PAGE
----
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FAO's Global Action on Pollination Services for Sustainable Agriculture

Crop related information materials

The Pollination of Cultivated Plants: A compendium for practitioners (Volume 1)

Author: FAO

More than twenty years ago, the Food and Agriculture Organization of the United Nations contributed to the growing recognition of the role of pollination in agricultural production, with the publication of "The Pollination of Cultivated Plants in the Tropics". Since that time, the appreciation of pollinators has grown, alongside the realization that we stand to lose them. But our knowledge and understanding of crop pollination, pollinator biology, and best management practices has also expanded over this time. This volume is the first of two "compendiums for practitioners", sharing expert knowledge on all dimensions of crop pollination in both temperate and tropical zones. The focus in this first volume is on applied crop and system-specific pollination.

The Pollination of Cultivated Plants: A compendium for practitioners (Volume 2)

Author: FAO

More than twenty years ago, the Food and Agriculture Organization of the United Nations contributed to the growing recognition of the role of pollination in agricultural production, with the publication of "The Pollination of Cultivated Plants in the Tropics". Since that time, the appreciation of pollinators has grown, alongside the realization that we stand to lose them. But our knowledge and understanding of crop pollination, pollinator biology, and best management practices has also expanded over this time. This volume is the second of two “compendiums for practitioners”, sharing expert knowledge on all dimensions of crop pollination in both temperate and tropical zones. The focus in this second volume is on management, study and research tools and techniques.

A manual on apple pollination

Author: FAO

The purpose of this manual is to improve knowledge concerning the management of bee pollinators in apple orchards so as to enhance apple quality and yield. The publication was prepared as part of the GEF supported project “Conservation and Management of Pollinators for Sustainable Agriculture, through an Ecosystem Approach” implemented in seven countries – Brazil, Ghana, India, Kenya, Nepal, Pakistan and South Africa.

Crops, weeds and pollinators: Understanding ecological interaction for better management

Author: FAO

This publication looks at managing agricultural systems through an ecological approach, building upon beneficial biological interactions and finding positive synergies between pollination and weed management. These two aspects of agriculture consist of a multitude of interactions, both beneficial and harmful for the farmer and agriculture in general. If the practices applied to effectively control weeds can also benefit pollinators, there may be multiple benefits. As part of FAO’s “Global Action on Pollination Services for Sustainable Agriculture”, this publication was prepared in collaboration with experts to develop sound advice aimed for a wide range of countries and contexts to sustainably promote the twin goals of weed and pollinator management.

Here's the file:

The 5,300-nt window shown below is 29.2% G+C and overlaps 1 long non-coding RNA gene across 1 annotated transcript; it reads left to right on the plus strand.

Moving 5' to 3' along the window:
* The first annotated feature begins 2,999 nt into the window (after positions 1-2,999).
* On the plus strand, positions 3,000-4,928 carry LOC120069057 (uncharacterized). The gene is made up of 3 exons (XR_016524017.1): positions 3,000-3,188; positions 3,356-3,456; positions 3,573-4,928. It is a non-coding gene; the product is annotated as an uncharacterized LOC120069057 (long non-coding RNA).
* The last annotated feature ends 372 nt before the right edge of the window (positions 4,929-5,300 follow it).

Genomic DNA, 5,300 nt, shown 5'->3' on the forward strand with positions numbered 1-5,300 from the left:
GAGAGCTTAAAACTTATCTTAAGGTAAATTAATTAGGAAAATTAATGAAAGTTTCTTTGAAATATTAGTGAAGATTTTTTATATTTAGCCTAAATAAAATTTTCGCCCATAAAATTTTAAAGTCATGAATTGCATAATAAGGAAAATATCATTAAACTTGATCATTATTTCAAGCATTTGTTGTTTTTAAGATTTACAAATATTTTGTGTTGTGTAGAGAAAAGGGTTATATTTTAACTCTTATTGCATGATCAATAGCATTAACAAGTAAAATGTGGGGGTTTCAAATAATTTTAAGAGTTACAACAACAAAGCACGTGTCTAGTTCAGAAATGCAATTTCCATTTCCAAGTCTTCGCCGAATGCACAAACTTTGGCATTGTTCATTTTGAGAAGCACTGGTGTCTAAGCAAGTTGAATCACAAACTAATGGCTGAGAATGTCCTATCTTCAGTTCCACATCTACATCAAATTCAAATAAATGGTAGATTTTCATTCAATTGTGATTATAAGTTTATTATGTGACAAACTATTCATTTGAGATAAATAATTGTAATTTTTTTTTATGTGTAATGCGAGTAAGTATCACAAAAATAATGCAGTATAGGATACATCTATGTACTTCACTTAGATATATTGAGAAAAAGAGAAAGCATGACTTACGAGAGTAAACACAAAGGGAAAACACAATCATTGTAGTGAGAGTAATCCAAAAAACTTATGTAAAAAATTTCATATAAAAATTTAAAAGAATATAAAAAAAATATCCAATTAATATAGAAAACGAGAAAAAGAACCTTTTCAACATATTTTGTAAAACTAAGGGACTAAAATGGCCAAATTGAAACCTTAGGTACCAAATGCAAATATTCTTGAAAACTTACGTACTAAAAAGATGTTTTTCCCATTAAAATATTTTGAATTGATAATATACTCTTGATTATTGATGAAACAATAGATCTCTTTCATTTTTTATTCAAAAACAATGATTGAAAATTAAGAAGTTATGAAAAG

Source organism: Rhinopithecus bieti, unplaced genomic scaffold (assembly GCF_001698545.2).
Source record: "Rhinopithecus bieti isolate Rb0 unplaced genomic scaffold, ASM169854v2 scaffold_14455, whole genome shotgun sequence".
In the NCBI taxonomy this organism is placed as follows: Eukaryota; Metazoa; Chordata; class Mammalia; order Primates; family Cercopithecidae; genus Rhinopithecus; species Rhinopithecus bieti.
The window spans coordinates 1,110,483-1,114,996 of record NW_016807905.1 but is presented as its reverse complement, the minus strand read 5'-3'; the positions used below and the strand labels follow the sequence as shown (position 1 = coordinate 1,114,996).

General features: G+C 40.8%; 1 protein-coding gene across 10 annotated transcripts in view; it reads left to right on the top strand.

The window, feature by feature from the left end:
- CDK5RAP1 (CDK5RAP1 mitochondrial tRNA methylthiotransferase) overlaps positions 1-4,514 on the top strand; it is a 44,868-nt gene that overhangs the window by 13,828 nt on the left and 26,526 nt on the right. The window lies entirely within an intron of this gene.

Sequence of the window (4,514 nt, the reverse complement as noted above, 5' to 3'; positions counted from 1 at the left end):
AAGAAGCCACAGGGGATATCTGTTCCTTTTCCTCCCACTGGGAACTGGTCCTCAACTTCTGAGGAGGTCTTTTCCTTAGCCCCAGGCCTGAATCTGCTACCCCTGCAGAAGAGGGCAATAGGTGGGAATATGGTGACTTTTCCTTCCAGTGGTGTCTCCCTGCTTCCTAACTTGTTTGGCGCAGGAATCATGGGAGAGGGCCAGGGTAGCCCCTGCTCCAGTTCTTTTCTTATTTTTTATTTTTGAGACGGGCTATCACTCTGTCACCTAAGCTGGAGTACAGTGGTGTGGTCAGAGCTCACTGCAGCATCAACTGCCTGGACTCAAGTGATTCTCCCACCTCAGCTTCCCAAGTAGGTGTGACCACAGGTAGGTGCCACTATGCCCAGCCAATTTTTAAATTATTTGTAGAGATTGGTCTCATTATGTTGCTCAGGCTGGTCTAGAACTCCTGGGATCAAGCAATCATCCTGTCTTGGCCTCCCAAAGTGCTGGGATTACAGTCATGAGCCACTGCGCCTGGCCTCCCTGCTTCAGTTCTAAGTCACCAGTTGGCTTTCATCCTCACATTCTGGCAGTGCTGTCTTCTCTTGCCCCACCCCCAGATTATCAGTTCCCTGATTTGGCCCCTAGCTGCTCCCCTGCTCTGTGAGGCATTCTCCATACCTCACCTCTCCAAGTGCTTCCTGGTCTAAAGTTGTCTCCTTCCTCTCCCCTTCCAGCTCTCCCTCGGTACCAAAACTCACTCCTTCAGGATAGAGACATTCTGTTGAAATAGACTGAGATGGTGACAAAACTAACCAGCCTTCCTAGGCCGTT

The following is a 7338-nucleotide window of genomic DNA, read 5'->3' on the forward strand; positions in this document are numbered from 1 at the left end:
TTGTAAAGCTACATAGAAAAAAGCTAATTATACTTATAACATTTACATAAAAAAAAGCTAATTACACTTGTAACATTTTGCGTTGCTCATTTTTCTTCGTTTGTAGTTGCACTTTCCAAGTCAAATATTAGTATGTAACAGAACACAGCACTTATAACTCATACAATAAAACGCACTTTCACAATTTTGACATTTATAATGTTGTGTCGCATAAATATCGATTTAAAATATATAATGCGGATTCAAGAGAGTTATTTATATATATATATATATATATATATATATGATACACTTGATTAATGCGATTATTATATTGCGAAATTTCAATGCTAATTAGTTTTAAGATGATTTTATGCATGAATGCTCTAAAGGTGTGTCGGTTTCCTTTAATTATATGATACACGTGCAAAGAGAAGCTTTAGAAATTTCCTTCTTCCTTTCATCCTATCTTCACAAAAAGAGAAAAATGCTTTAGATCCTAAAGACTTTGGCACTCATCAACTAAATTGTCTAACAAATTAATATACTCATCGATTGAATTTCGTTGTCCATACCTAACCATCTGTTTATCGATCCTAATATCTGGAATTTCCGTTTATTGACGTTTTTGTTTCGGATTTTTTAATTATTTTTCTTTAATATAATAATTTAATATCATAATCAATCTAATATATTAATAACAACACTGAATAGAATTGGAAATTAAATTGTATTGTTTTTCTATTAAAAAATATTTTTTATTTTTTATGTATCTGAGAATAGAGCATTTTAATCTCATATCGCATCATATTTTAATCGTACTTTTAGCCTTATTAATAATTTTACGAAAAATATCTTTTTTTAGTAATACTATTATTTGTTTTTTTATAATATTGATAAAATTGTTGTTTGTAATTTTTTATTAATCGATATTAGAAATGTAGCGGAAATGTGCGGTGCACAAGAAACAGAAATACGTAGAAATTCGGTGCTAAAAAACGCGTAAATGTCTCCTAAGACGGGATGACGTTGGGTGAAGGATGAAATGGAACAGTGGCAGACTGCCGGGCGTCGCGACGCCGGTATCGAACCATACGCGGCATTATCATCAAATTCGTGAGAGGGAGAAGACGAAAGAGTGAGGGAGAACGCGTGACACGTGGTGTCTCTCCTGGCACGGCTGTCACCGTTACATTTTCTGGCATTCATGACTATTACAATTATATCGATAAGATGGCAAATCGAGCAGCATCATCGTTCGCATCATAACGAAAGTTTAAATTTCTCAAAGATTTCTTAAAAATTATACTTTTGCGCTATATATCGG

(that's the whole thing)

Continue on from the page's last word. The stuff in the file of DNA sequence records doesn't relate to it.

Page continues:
Policy Analysis Paper: Mainstreaming of biodiversity and ecosystem services with a focus on pollination

Author: FAO

This publication addresses the need to strengthen the interface between the scientific community, knowledge-holders and policymakers, and build capacity for and strengthen the use of science and knowledge in policymaking on the topic of ecosystem services. With respect to the ecosystem service of pollination, FAO developed a protocol to identify and assess pollination deficits in crops – resulting in a global meta-analysis, with data from eleven countries. Results emerging from this endeavor give strong indication that pollination deficits may exist in a wide variety of farming systems across the world. As a response to this science, researchers and policymakers from the eleven countries considered the range and types of actions that can address pollination deficits, and developed an indicative set of policy responses.

Potential effects of climate change on crop pollination

Author: FAO

Climate change has the potential to severely impact ecosystem services such as pollination. As with any change, both challenges and opportunities can be expected. Recognizing that the interactions between climate, crops and biodiversity are complex and not always well understood, the Plant Production and Protection Division of FAO has coordinated this review of the potential effects of climate change on crop pollination.